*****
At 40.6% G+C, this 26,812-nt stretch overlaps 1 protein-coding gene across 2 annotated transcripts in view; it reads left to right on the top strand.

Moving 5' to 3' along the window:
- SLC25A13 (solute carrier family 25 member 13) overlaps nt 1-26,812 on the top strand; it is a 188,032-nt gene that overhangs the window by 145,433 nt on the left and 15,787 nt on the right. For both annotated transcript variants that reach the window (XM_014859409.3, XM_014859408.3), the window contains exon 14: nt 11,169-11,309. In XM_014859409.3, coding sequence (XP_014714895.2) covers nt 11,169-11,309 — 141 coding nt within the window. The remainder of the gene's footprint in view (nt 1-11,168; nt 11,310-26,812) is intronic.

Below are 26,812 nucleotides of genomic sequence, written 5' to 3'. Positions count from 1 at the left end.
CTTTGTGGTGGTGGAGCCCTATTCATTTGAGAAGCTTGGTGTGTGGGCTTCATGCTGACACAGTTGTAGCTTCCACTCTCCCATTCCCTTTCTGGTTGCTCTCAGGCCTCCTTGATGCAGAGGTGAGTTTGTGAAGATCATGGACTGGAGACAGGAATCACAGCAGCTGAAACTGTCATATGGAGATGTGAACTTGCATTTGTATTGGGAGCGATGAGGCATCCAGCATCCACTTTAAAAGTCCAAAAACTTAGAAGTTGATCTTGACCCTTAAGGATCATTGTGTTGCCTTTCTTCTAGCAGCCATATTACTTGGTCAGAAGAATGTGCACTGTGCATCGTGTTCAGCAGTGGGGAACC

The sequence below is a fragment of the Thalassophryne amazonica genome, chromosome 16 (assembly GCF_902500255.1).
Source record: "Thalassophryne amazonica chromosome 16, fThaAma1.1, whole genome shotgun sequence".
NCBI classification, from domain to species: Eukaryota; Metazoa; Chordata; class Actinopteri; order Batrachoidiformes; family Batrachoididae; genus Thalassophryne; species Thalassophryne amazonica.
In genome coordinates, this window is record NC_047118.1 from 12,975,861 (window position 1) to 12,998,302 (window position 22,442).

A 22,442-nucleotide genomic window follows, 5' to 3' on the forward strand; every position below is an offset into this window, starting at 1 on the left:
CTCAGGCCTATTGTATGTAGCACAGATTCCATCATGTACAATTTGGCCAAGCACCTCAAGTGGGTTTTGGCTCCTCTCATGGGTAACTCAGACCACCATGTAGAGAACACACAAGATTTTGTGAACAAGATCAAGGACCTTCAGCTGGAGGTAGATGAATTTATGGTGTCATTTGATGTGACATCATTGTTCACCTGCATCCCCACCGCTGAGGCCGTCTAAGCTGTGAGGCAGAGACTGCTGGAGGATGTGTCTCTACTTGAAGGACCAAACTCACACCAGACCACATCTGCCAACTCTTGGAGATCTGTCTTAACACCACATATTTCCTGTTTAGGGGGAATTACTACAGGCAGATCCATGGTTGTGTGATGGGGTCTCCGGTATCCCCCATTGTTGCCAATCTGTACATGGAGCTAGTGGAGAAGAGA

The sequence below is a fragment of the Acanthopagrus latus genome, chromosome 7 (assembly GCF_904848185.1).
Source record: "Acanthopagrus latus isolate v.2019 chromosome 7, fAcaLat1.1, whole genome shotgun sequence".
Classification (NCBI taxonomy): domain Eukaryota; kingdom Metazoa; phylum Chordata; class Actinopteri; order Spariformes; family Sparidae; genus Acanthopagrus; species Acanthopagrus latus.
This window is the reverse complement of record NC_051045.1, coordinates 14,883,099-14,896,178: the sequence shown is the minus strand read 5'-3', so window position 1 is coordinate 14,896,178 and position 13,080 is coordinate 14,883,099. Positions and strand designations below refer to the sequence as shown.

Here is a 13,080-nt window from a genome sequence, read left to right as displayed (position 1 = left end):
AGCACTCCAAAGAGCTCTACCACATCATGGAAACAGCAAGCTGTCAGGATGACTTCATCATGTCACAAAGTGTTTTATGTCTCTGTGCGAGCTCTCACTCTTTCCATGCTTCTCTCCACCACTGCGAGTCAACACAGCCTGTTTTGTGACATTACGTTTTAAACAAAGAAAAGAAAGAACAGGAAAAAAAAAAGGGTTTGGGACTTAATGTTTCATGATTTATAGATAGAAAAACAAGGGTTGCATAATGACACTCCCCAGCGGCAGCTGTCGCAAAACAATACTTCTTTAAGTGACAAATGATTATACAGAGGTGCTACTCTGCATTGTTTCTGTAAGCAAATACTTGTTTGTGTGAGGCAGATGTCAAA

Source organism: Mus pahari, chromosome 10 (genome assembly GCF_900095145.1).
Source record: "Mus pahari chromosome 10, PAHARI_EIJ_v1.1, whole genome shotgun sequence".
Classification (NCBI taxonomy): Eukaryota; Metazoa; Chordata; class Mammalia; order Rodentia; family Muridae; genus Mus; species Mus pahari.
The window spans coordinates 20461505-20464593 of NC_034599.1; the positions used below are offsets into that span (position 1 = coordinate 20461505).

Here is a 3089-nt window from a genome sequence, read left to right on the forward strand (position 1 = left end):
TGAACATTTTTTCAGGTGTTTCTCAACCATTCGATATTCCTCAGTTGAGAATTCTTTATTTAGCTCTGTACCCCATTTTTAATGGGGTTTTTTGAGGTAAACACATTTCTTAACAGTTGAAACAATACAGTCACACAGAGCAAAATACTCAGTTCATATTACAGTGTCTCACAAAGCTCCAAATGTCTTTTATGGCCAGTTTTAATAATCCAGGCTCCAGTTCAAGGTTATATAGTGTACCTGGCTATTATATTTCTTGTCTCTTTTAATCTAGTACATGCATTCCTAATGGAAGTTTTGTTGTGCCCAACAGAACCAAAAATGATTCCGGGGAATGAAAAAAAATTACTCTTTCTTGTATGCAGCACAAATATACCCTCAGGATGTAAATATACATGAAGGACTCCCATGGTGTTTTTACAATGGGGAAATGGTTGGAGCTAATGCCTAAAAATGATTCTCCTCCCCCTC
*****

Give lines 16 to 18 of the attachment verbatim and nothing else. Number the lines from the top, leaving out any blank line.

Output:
Here is a 13,080-nt window from a genome sequence, read left to right as displayed (position 1 = left end):
AGCACTCCAAAGAGCTCTACCACATCATGGAAACAGCAAGCTGTCAGGATGACTTCATCATGTCACAAAGTGTTTTATGTCTCTGTGCGAGCTCTCACTCTTTCCATGCTTCTCTCCACCACTGCGAGTCAACACAGCCTGTTTTGTGACATTACGTTTTAAACAAAGAAAAGAAAGAACAGGAAAAAAAAAAGGGTTTGGGACTTAATGTTTCATGATTTATAGATAGAAAAACAAGGGTTGCATAATGACACTCCCCAGCGGCAGCTGTCGCAAAACAATACTTCTTTAAGTGACAAATGATTATACAGAGGTGCTACTCTGCATTGTTTCTGTAAGCAAATACTTGTTTGTGTGAGGCAGATGTCAAA

Source organism: Mus pahari, chromosome 10 (genome assembly GCF_900095145.1).